Economists correctly describe Russia’s sociopolitical order as “market feudalism.” The market is at the core of its economy, and feudalism is at the core of its management and political systems. Knowing this, we shouldn’t be surprised when Russia’s feudal lords engage in their favorite activity: raiding each other’s fiefdoms.
Those with greater strength and more powerful patrons are able to expand their fiefdoms and attack others; their adversaries return the favor as soon as the balance of power shifts.
A new kind of war has emerged recently, however: the siloviki, the country’s omnipotent security establishment, have started attacking old lords and fighting among themselves.
The September 10 arrest of Dmitry Zakharchenko, the acting head of one of Russia’s anti-corruption agencies who was caught hiding $120 million in cash in his sister’s home and over $300 million in foreign bank accounts registered in his father’s name, is a perfect example of such an attack.
In this feudal war, it’s likely that Zakharchenko’s attackers didn’t care about the money, which will now end up in the state’s coffers. Rather, they were interested in the kind of business that is able to generate all that cash.
So, the question is: what kind of business were they feuding over?
There are only two businesses in Russia that involve moving such large amounts of hard cash: contraband importation and money laundering schemes designed to shelter profits (often as a means of tax evasion).
In all likelihood, Federal Security Service (FSB) operatives caught Zakharchenko while he was moving money for the importation of contraband. The contraband market in Russia is enormous. For example, there is a $10 million gap between Russia’s calculations of Chinese imports and China’s numbers on exports to Russia, and such a gap exists for imports from many other countries.
Contraband goods are brought into Russia labeled as something less expensive or exempt from tariffs, or are undeclared altogether in order to avoid paying heavy customs duties. In Russia they’re sold to small shops and even official distributors, where retail prices top 250 percent of the cost of importation.
Undeclared excess cash must be converted into dollars and sent back to the seller so that more of the product can be illegally imported. Those who convert the money take a cut of between 3 and 10 percent, meaning they earn as much as $1.25 billion per year.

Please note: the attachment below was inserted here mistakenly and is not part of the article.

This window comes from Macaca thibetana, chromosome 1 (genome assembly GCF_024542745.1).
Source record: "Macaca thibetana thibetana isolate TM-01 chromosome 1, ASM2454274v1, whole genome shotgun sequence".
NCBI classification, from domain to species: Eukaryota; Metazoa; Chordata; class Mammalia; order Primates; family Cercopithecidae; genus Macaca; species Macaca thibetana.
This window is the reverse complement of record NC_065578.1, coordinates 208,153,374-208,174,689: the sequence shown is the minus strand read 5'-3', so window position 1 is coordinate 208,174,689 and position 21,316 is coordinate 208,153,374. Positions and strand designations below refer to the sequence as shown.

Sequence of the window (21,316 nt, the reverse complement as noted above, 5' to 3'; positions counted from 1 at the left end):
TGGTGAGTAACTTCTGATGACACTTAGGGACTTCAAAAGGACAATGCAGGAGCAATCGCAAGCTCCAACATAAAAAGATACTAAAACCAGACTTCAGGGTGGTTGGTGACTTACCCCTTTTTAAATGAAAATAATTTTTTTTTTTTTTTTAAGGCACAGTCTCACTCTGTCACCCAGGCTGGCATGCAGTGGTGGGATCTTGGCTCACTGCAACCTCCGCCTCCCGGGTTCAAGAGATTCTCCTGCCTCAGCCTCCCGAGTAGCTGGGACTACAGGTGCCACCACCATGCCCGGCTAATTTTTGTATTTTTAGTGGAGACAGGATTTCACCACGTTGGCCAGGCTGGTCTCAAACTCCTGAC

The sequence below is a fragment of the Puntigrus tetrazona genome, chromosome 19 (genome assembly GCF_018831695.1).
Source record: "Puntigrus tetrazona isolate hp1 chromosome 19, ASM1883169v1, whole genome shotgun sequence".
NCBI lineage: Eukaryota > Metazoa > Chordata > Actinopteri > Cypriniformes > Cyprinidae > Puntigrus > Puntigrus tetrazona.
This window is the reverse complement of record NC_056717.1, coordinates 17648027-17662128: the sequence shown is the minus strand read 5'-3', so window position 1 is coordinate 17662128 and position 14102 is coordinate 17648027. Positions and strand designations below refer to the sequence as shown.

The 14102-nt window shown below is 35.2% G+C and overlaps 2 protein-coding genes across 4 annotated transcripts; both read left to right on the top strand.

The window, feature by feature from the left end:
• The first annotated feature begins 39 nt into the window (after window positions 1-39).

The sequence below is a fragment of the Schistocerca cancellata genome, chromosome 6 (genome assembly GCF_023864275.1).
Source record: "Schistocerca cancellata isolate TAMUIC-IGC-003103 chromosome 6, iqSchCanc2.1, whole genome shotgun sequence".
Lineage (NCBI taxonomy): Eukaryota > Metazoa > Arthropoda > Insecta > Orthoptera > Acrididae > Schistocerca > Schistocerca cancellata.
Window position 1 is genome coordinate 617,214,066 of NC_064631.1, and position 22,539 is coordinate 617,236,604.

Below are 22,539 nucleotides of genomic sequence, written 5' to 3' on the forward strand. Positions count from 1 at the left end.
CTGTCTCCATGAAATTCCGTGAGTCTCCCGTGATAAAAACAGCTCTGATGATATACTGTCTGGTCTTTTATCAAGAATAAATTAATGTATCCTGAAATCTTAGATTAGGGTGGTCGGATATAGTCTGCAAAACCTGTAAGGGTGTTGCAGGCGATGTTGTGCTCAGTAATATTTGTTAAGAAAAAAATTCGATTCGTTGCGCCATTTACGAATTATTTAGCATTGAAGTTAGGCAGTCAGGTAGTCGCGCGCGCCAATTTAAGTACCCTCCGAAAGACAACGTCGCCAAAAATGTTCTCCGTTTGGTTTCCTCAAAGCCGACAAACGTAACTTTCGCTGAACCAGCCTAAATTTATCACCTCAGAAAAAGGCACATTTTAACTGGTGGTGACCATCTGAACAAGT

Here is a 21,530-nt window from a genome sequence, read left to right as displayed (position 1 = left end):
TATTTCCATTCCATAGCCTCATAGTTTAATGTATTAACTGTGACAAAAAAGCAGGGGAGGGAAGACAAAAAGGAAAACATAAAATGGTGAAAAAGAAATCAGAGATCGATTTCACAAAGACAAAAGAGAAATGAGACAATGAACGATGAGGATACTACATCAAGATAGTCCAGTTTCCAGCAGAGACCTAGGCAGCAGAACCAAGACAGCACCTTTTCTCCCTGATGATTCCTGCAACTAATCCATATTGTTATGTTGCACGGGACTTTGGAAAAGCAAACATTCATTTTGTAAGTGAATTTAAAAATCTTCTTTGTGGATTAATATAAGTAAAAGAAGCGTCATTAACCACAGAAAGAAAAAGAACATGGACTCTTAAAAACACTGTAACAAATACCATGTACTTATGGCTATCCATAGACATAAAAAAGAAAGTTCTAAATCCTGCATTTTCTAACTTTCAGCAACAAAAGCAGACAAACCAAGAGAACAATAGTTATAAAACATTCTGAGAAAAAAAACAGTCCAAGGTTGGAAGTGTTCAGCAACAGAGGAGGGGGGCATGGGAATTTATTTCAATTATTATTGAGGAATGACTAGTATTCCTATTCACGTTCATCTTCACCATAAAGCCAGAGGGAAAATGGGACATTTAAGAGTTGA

In the Zakharchenko case, it seems as though the FSB, which has been trying to gain control over smuggling and capital exports, found out about the timing of a large transfer and attacked while the “caravan was in transit.”
The $300 million held in Swiss bank accounts, which may belong to those who are actually in charge of the smuggling business, raises a different set of questions, namely: how did Zakharchenko, someone with obvious political affiliations, manage to open accounts with banks that spend months investigating potential clients and refuse to work with those who have political ties?
We will probably never know who contacted the banks asking them to open the accounts, but we do know that it must have been an individual powerful enough to influence the banks’ economic interests and perhaps even the interests of the countries in which the accounts were opened.
As for Zakharchenko’s fiefdom? The state—the most powerful of all feudal lords—will take his cash as tribute. The takeover will thus be “legal” and the "business" will remain in operation.
Andrey Movchan is a senior associate and director of the Economic Policy Program at the Carnegie Moscow Center
This article originally appeared on Carnegie Moscow Center's Economic Policy blog.